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This article is written by a student writer from the Her Campus at App State chapter.

Perhaps you are happy to be an introvert. Perhaps you have a close-knit group of friends and you are content in your cozy castle you call home. I am not.

I had never thought of myself as shy until I took a public speaking class. Despite practicing in front of my roommates, every time I stood before my class, I would freeze. I’d stutter and stammer and stand frozen mid-sentence forgetting whatever words I had prepared. I was self conscious — correction: I am self conscious. I had thought I had moved past the worry that seemed to pervade my high school hallways. Apparently not.

That class made me realize I wasn’t only timid in that setting. I have never tried out for a solo in my a cappella group, I’m scared to talk to girls, I never leave my apartment on the weekends. I am not content. Most of the time I’m just sad that I’m not off meeting new people or making lasting memories with the ones I have. But I’m trying to improve that. 

If you’re in the same boat, here are some tips for putting yourself out there.


1. Make a Tinder or Bumble

I know, weird and probably uncomfortable, but putting yourself out there in real life is much harder than making a profile. Write about yourself, and if you want to make friends, say so. Tinder can be a place for hookups, but it can also be a forum to just meet new people. Bumble even has a BFF setting exclusive for finding friends. Plus, you don’t even have to message anyone. If anything, I use it as a pick me up. A way of knowing that someone finds me beautiful. I know, I should think that myself, but I’m still working on having more confidence.




2. Smile

I worked at a camp this summer. One of the men I worked with came up to talk to me and said he wasn’t sure if I liked him, “you always have a resting bitch face on.” I was honestly surprised. I had figured my face was, if anything, scared or slightly terrified. I was afraid of talking to counselors I didn’t directly work with. While on this topic I should say don’t be afraid to have a resting bitch face. Sometimes that’s just the way it is and no one should ever tell you to change. I certainly am not.

That said, people tend to feel more comfortable around someone who looks like their having a good time. So smile.

For anyone who feels bad about having a resting bitch face, please listen to Olivia Gatwood’s poem “Ode to My Bitch Face.”





3.   Join a club

There are a wide assortment of clubs on any college campus. If you are shy, it would probably be best to wait for the beginning of a new semester. For now, you can look up clubs that are available on your campus and find which ones might be best suited to you interests. Pick something you think you might enjoy. There are clubs for baking, reading, poetry, singing, biking, skating, chess, gaming, and more. If you go to the first club meetings you’ll be one of many that are new to the scene. It might be awkward at first, but the people there hold a similar interest to yours and you might find you have more in common.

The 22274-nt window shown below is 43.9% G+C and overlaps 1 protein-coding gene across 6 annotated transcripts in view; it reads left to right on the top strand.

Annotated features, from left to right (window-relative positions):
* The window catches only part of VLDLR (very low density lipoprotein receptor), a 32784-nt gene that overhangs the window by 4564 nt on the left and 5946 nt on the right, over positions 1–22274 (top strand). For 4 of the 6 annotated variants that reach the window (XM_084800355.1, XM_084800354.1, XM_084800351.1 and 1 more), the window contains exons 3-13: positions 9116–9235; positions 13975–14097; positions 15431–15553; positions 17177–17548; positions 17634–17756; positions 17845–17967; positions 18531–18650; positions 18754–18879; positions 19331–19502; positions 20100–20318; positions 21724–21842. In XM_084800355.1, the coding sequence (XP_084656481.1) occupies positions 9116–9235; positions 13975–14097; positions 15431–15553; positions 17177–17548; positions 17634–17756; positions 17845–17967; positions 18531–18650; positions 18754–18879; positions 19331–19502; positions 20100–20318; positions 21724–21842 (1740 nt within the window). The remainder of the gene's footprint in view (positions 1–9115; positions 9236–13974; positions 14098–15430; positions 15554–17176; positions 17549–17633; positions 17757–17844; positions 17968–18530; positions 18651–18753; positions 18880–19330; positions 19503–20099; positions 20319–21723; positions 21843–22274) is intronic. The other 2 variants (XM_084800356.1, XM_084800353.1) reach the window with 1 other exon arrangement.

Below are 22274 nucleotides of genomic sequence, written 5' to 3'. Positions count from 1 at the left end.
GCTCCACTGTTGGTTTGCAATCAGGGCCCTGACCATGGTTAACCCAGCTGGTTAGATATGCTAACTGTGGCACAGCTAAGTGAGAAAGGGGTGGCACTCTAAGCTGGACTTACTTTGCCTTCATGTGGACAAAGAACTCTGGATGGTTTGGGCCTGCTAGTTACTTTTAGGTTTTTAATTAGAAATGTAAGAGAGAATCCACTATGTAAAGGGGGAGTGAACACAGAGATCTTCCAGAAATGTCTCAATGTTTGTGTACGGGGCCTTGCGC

4. Try and ease away from comfort

It is easy to get comfortable. You go through all the anxiety of meeting people and doing things that you create an environment that you are comfortable with. It might not necessarily mean you are always happy, but that you aren’t constantly self-conscious. If you aren’t content, try and do new things. If it’s hard to do something alone, then ask a friend or roommate to go with you. Walk a different route to class, attend a free event your campus holds, maybe try talking to a classmate you see every week but have never tried to get to know.




I am still scared of new people. Perhaps intimidated is a better word. But I am trying new things, trying to be more confident in action and decision. It’s hard, but that’s just how it is sometimes.

There are probably a hundred different methods that people have found helpful, but these are the ones that have helped me. I hope they help you, too. Also, if you’re ever looking for new events to attend around Boone, Lyric Poetry Club holds an open mic every Wednesday from 8-10pm at 3rd Place, next to Insomnia Cookies. That is where you can find me, intermingled with friends and strangers who come together to share their art.


Charles Clarke

App State '20

Charles Clarke is a Junior at Appalachian State University .
Dianna is a graduate of the class of 2019 at Appalachian State University where she studied Public Relations, Journalism and English. At Her Campus, she served as App State's campus correspondent and editor-in-chief.